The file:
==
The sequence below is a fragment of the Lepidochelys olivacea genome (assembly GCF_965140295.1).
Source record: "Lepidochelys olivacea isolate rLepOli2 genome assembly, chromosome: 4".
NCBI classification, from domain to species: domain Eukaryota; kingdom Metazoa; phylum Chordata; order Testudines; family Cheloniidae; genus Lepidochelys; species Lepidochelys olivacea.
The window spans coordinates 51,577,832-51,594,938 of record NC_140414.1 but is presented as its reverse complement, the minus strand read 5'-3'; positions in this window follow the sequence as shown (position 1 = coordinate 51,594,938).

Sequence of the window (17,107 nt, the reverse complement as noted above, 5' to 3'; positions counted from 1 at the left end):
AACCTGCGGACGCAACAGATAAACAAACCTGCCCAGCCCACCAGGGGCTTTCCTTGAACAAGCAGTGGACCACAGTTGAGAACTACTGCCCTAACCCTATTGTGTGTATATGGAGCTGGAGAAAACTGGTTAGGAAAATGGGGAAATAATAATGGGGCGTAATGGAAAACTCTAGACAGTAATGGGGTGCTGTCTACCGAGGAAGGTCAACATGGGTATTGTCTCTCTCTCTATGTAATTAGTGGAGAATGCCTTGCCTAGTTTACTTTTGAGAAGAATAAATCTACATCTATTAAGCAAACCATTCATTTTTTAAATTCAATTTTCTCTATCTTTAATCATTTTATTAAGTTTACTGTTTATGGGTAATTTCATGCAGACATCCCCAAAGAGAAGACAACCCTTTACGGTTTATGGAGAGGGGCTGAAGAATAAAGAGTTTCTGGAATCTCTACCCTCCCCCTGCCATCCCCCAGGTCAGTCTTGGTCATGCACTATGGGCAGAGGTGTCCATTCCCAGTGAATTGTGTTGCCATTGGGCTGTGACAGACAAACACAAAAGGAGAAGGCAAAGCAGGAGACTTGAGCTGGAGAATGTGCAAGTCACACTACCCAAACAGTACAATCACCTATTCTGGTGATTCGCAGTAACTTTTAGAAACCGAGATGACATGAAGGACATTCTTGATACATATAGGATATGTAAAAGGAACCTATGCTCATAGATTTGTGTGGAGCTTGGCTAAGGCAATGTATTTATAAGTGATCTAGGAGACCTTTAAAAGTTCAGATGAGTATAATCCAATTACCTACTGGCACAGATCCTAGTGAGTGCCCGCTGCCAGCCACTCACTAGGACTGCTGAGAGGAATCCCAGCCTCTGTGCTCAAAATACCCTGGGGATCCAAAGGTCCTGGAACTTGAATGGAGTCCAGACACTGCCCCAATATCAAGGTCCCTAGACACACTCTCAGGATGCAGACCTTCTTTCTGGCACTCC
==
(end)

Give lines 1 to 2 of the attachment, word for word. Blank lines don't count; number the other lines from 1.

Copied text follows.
The sequence below is a fragment of the Lepidochelys olivacea genome (assembly GCF_965140295.1).
Source record: "Lepidochelys olivacea isolate rLepOli2 genome assembly, chromosome: 4".